Article  PubMed  CAS  PubMed Central  Google Scholar 

  19. Bulger M, Groudine M: Functional and mechanistic diversity of distal transcription enhancers. Cell. 2011, 144 (3): 327-339. 10.1016/j.cell.2011.01.024.

    Article  PubMed  CAS  PubMed Central  Google Scholar 

  20. Stadler MB, Murr R, Burger L, Ivanek R, Lienert F, Scholer A, Wirbelauer C, Oakeley EJ, Gaidatzis D, Tiwari VK, Schubeler D: DNA-binding factors shape the mouse methylome at distal regulatory regions. Nature. 2011, 480 (7378): 490-495.

    PubMed  CAS  Google Scholar 

  21. Xu J, Watts JA, Pope SD, Gadue P, Kamps M, Plath K, Zaret KS, Smale ST: Transcriptional competence and the active marking of tissue-specific enhancers by defined transcription factors in embryonic and induced pluripotent stem cells. Genes Dev. 2009, 23 (24): 2824-2838. 10.1101/gad.1861209.

    Article  PubMed  CAS  PubMed Central  Google Scholar 

  22. Sandovici I, Smith NH, Nitert MD, Ackers-Johnson M, Uribe-Lewis S, Ito Y, Jones RH, Marquez VE, Cairns W, Tadayyon M, O'Neill LP, Murrell A, Ling C, Constancia M, Ozanne SE: Maternal diet and aging alter the epigenetic control of a promoter-enhancer interaction at the Hnf4a gene in rat pancreatic islets. Proc Natl Acad Sci USA. 2011, 108 (13): 5449-5454. 10.1073/pnas.1019007108.

    Article  PubMed  CAS  PubMed Central  Google Scholar 

  23. Carone BR, Fauquier L, Habib N, Shea JM, Hart CE, Li R, Bock C, Li C, Gu H, Zamore PD, Meissner A, Weng Z, Hofmann HA, Friedman N, Rando OJ: Paternally induced transgenerational environmental reprogramming of metabolic gene expression in mammals. Cell. 2010, 143 (7): 1084-1096. 10.1016/j.cell.2010.12.008.

    Article  PubMed  CAS  PubMed Central  Google Scholar 

  24. Taberlay PC, Kelly TK, Liu CC, You JS, De Carvalho DD, Miranda TB, Zhou XJ, Liang G, Jones PA: Polycomb-repressed genes have permissive enhancers that initiate reprogramming. Cell. 2011, 147 (6): 1283-1294. 10.1016/j.cell.2011.10.040.

    Article  PubMed  CAS  PubMed Central  Google Scholar 

  25. Wiench M, John S, Baek S, Johnson TA, Sung MH, Escobar T, Simmons CA, Pearce KH, Biddie SC, Sabo PJ, Thurman RE, Stamatoyannopoulos JA, Hager GL: DNA methylation status predicts cell type-specific enhancer activity. EMBO J. 2011, 30 (15): 3028-3039. 10.1038/emboj.2011.210.

    Article  PubMed  CAS  PubMed Central  Google Scholar 

  26. Bock C, Beerman I, Lien WH, Smith ZD, Gu H, Boyle P, Gnirke A, Fuchs E, Rossi DJ, Meissner A: DNA methylation dynamics during in vivo differentiation of blood and skin stem cells. Mol Cell. 2012, 47: 633-647. 10.1016/j.molcel.2012.06.019.

    Article  PubMed  CAS  PubMed Central  Google Scholar 

  27. Ernst J, Kheradpour P, Mikkelsen TS, Shoresh N, Ward LD, Epstein CB, Zhang X, Wang L, Issner R, Coyne M, Ku M, Durham T, Kellis M, Bernstein BE: Mapping and analysis of chromatin state dynamics in nine human cell types. Nature. 2011, 473 (7345): 43-49. 10.1038/nature09906.

    Article  PubMed  CAS  PubMed Central  Google Scholar 

  28. Li G, Ruan X, Auerbach RK, Sandhu KS, Zheng M, Wang P, Poh HM, Goh Y, Lim J, Zhang J, Sim HS, Peh SQ, Mulawadi FH, Ong CT, Orlov YL, Hong S, Zhang Z, Landt S, Raha D, Euskirchen G, Wei CL, Ge W, Wang H, Davis C, Fisher-Aylor KI, Mortazavi A, Gerstein M, Gingeras T, Wold B, Sun Y, et al: Extensive promoter-centered chromatin interactions provide a topological basis for transcription regulation. Cell. 2012, 148 (12): 84-98.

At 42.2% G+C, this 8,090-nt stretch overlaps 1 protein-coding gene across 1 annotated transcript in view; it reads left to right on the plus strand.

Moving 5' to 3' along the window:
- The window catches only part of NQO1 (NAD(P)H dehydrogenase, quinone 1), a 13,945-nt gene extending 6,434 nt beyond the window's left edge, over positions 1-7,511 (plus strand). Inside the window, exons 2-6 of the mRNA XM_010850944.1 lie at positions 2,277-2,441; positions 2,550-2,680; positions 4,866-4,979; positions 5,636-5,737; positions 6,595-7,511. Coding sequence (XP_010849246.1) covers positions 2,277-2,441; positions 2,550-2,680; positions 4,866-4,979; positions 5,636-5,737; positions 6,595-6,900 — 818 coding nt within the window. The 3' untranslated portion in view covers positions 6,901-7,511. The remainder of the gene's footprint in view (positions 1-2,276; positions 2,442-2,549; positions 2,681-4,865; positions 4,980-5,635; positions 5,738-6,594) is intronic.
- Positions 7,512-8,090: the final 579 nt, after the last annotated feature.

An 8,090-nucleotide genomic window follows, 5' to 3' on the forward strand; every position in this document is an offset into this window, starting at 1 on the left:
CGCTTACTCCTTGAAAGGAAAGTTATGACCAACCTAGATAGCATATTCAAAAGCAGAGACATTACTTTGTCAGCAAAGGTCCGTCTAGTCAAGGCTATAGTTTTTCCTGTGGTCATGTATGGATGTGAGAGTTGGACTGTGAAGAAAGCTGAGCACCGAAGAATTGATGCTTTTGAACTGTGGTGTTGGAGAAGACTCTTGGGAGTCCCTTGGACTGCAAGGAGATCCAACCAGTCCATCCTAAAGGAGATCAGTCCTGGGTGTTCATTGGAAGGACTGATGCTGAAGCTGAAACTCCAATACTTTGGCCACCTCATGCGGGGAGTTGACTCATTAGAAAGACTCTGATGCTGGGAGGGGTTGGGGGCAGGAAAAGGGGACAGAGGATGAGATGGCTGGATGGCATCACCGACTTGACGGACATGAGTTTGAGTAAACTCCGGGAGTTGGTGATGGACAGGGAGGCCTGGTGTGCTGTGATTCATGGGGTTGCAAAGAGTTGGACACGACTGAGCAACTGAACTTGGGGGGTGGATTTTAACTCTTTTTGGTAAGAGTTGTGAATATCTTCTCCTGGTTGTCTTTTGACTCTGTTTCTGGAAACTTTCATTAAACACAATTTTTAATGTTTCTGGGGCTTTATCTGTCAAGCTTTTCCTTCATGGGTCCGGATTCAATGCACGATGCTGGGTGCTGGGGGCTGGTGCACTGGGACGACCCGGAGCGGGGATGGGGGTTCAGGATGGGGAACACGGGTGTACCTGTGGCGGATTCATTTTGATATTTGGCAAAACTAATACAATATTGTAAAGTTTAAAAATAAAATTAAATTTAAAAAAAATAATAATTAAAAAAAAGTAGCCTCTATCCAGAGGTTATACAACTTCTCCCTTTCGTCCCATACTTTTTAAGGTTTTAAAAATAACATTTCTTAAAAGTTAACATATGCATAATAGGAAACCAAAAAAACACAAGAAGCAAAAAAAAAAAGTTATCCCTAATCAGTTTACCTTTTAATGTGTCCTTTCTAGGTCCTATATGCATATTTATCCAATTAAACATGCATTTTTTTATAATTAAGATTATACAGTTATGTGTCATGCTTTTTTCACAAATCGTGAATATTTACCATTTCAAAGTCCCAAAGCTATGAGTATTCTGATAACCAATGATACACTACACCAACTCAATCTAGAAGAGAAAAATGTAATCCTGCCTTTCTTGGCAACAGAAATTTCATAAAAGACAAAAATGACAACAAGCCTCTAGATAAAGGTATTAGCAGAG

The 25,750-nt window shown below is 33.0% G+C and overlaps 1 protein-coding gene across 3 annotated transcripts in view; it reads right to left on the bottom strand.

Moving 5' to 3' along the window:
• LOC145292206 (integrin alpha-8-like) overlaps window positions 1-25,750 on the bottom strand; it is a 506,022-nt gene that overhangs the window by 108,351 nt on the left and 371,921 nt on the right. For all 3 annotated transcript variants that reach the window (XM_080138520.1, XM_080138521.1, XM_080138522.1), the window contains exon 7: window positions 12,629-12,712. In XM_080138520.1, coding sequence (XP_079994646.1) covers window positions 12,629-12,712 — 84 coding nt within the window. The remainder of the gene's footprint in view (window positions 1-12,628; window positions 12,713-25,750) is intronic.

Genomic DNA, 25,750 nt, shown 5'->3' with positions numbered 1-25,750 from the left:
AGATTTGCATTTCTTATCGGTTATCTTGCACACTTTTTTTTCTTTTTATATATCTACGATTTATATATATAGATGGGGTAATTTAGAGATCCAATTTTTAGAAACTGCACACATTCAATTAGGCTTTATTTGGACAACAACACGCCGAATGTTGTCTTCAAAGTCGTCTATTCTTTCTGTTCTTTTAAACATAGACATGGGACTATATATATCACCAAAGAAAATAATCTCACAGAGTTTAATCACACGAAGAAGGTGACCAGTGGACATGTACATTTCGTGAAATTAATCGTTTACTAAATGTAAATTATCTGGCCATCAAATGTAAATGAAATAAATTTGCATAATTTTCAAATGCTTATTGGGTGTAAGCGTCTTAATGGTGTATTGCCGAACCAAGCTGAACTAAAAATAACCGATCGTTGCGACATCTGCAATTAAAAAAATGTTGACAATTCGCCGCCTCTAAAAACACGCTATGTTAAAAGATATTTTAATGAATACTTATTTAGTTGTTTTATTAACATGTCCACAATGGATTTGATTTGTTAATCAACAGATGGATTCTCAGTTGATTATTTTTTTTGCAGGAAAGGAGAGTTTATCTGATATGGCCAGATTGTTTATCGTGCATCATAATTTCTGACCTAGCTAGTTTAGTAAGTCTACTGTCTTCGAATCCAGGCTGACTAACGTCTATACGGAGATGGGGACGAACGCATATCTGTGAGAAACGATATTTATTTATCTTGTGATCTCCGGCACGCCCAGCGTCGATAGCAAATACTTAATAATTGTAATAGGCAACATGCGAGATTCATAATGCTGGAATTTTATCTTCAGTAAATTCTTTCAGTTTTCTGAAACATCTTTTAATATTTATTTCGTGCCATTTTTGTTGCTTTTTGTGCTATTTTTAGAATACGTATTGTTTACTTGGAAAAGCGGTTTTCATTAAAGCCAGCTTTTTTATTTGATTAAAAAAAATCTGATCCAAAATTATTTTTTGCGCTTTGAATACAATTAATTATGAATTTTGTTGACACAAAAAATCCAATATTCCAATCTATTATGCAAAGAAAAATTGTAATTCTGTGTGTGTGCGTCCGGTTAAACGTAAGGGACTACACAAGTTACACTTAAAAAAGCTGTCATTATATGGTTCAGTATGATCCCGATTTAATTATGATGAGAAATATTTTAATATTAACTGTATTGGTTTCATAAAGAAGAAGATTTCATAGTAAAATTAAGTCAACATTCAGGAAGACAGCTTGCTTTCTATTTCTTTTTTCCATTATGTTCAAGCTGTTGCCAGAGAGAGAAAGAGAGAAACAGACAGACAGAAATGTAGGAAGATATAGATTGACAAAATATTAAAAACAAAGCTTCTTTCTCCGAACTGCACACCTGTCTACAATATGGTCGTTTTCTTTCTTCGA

Article  PubMed  CAS  PubMed Central  Google Scholar 

  29. Sanyal A, Lajoie BR, Jain G, Dekker J: The long-range interaction landscape of gene promoters. Nature. 2012, 489 (7414): 109-113. 10.1038/nature11279.

    Article  PubMed  CAS  PubMed Central  Google Scholar 

  30. Nazor KL, Altun G, Lynch C, Tran H, Harness JV, Slavin I, Garitaonandia I, Muller FJ, Wang YC, Boscolo FS, Fakunle E, Dumevska B, Lee S, Park HS, Olee T, D'Lima DD, Semechkin R, Parast MM, Galat V, Laslett AL, Schmidt U, Keirstead HS, Loring JF, Laurent LC: Recurrent variations in DNA methylation in human pluripotent stem cells and their differentiated derivatives. Cell Stem Cell. 2012, 10 (5): 620-634. 10.1016/j.stem.2012.02.013.

    Article  PubMed  CAS  PubMed Central  Google Scholar 

  31. Visel A, Rubin EM, Pennacchio LA: Genomic views of distant-acting enhancers. Nature. 2009, 461 (7261): 199-205. 10.1038/nature08451.

    Article  PubMed  CAS  PubMed Central  Google Scholar 

  32. Akhtar-Zaidi B, Cowper-Sal-lari R, Corradin O, Saiakhova A, Bartels CF, Balasubramanian D, Myeroff L, Lutterbaugh J, Jarrar A, Kalady MF, Willis J, Moore JH, Tesar PJ, Laframboise T, Markowitz S, Lupien M, Scacheri PC: Epigenomic enhancer profiling defines a signature of colon cancer. Science. 2012, 336 (6082): 736-739. 10.1126/science.1217277.

    Article  PubMed  CAS  PubMed Central  Google Scholar 

  33. Oehler VG, Guthrie KA, Cummings CL, Sabo K, Wood BL, Gooley T, Yang T, Epping MT, Shou Y, Pogosova-Agadjanyan E, Ladne P, Stirewalt DL, Abkowitz JL, Radich JP: The preferentially expressed antigen in melanoma (PRAME) inhibits myeloid differentiation in normal hematopoietic and leukemic progenitor cells. Blood. 2009, 114 (15): 3299-3308. 10.1182/blood-2008-07-170282.

    Article  PubMed  CAS  PubMed Central  Google Scholar 

  34. Rodelsperger C, Guo G, Kolanczyk M, Pletschacher A, Kohler S, Bauer S, Schulz MH, Robinson PN: Integrative analysis of genomic, functional and protein interaction data predicts long-range enhancer-target gene interactions. Nucleic Acids Res. 2011, 39 (7): 2492-2502. 10.1093/nar/gkq1081.